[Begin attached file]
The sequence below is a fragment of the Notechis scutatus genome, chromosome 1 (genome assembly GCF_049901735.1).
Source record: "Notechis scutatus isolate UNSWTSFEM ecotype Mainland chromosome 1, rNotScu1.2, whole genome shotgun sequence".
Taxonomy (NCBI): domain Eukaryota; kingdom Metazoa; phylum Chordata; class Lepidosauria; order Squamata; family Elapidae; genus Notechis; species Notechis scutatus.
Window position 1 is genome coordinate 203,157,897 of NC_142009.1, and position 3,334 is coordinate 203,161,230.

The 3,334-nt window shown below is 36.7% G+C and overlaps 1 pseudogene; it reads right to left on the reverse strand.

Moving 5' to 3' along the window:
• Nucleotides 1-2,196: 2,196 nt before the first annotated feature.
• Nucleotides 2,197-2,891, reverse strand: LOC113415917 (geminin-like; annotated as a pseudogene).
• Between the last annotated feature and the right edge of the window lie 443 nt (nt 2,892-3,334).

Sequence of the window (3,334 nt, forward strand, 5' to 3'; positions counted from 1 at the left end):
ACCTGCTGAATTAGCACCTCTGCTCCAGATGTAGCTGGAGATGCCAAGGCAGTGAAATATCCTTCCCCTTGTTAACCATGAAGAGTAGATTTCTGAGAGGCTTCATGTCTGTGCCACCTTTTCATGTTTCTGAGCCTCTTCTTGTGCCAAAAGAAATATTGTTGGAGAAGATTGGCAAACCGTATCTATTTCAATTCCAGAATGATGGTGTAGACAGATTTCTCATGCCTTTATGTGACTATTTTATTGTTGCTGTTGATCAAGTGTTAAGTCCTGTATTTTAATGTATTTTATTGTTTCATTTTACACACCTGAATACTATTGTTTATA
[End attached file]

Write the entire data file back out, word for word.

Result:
The sequence below is a fragment of the Notechis scutatus genome, chromosome 1 (genome assembly GCF_049901735.1).
Source record: "Notechis scutatus isolate UNSWTSFEM ecotype Mainland chromosome 1, rNotScu1.2, whole genome shotgun sequence".
Taxonomy (NCBI): domain Eukaryota; kingdom Metazoa; phylum Chordata; class Lepidosauria; order Squamata; family Elapidae; genus Notechis; species Notechis scutatus.
Window position 1 is genome coordinate 203,157,897 of NC_142009.1, and position 3,334 is coordinate 203,161,230.

The 3,334-nt window shown below is 36.7% G+C and overlaps 1 pseudogene; it reads right to left on the reverse strand.

Moving 5' to 3' along the window:
• Nucleotides 1-2,196: 2,196 nt before the first annotated feature.
• Nucleotides 2,197-2,891, reverse strand: LOC113415917 (geminin-like; annotated as a pseudogene).
• Between the last annotated feature and the right edge of the window lie 443 nt (nt 2,892-3,334).

Sequence of the window (3,334 nt, forward strand, 5' to 3'; positions counted from 1 at the left end):
ACCTGCTGAATTAGCACCTCTGCTCCAGATGTAGCTGGAGATGCCAAGGCAGTGAAATATCCTTCCCCTTGTTAACCATGAAGAGTAGATTTCTGAGAGGCTTCATGTCTGTGCCACCTTTTCATGTTTCTGAGCCTCTTCTTGTGCCAAAAGAAATATTGTTGGAGAAGATTGGCAAACCGTATCTATTTCAATTCCAGAATGATGGTGTAGACAGATTTCTCATGCCTTTATGTGACTATTTTATTGTTGCTGTTGATCAAGTGTTAAGTCCTGTATTTTAATGTATTTTATTGTTTCATTTTACACACCTGAATACTATTGTTTATA